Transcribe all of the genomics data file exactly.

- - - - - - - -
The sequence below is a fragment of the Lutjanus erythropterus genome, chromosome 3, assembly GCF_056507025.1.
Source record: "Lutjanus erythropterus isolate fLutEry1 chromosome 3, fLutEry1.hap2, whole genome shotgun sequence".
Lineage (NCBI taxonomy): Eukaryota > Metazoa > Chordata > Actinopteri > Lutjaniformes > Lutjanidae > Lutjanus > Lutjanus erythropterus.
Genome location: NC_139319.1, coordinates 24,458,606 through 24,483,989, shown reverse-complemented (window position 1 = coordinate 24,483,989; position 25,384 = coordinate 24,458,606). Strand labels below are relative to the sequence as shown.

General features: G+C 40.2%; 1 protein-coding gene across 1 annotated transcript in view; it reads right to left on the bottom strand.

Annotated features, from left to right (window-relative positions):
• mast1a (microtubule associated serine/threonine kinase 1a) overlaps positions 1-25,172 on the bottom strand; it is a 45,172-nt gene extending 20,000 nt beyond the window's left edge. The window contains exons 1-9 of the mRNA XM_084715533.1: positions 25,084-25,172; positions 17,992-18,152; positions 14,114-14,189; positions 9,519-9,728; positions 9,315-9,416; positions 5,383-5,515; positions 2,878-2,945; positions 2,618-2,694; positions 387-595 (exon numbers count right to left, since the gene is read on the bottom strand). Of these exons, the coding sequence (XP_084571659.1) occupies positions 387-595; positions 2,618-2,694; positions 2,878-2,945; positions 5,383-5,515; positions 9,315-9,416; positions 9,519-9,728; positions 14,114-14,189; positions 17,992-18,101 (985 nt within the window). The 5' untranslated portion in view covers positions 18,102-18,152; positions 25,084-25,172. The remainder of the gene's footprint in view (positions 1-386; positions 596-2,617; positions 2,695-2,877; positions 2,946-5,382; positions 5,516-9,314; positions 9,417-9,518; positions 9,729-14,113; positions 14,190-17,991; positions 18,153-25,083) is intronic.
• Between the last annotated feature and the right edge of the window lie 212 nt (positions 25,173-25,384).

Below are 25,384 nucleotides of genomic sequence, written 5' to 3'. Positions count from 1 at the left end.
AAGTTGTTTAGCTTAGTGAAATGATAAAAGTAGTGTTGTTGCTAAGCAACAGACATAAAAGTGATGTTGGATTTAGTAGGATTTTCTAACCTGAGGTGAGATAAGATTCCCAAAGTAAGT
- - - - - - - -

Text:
The sequence below is a fragment of the Lutjanus erythropterus genome, chromosome 3, assembly GCF_056507025.1.
Source record: "Lutjanus erythropterus isolate fLutEry1 chromosome 3, fLutEry1.hap2, whole genome shotgun sequence".
Lineage (NCBI taxonomy): Eukaryota > Metazoa > Chordata > Actinopteri > Lutjaniformes > Lutjanidae > Lutjanus > Lutjanus erythropterus.
Genome location: NC_139319.1, coordinates 24,458,606 through 24,483,989, shown reverse-complemented (window position 1 = coordinate 24,483,989; position 25,384 = coordinate 24,458,606). Strand labels below are relative to the sequence as shown.

General features: G+C 40.2%; 1 protein-coding gene across 1 annotated transcript in view; it reads right to left on the bottom strand.

Annotated features, from left to right (window-relative positions):
• mast1a (microtubule associated serine/threonine kinase 1a) overlaps positions 1-25,172 on the bottom strand; it is a 45,172-nt gene extending 20,000 nt beyond the window's left edge. The window contains exons 1-9 of the mRNA XM_084715533.1: positions 25,084-25,172; positions 17,992-18,152; positions 14,114-14,189; positions 9,519-9,728; positions 9,315-9,416; positions 5,383-5,515; positions 2,878-2,945; positions 2,618-2,694; positions 387-595 (exon numbers count right to left, since the gene is read on the bottom strand). Of these exons, the coding sequence (XP_084571659.1) occupies positions 387-595; positions 2,618-2,694; positions 2,878-2,945; positions 5,383-5,515; positions 9,315-9,416; positions 9,519-9,728; positions 14,114-14,189; positions 17,992-18,101 (985 nt within the window). The 5' untranslated portion in view covers positions 18,102-18,152; positions 25,084-25,172. The remainder of the gene's footprint in view (positions 1-386; positions 596-2,617; positions 2,695-2,877; positions 2,946-5,382; positions 5,516-9,314; positions 9,417-9,518; positions 9,729-14,113; positions 14,190-17,991; positions 18,153-25,083) is intronic.
• Between the last annotated feature and the right edge of the window lie 212 nt (positions 25,173-25,384).

Below are 25,384 nucleotides of genomic sequence, written 5' to 3'. Positions count from 1 at the left end.
AAGTTGTTTAGCTTAGTGAAATGATAAAAGTAGTGTTGTTGCTAAGCAACAGACATAAAAGTGATGTTGGATTTAGTAGGATTTTCTAACCTGAGGTGAGATAAGATTCCCAAAGTAAGT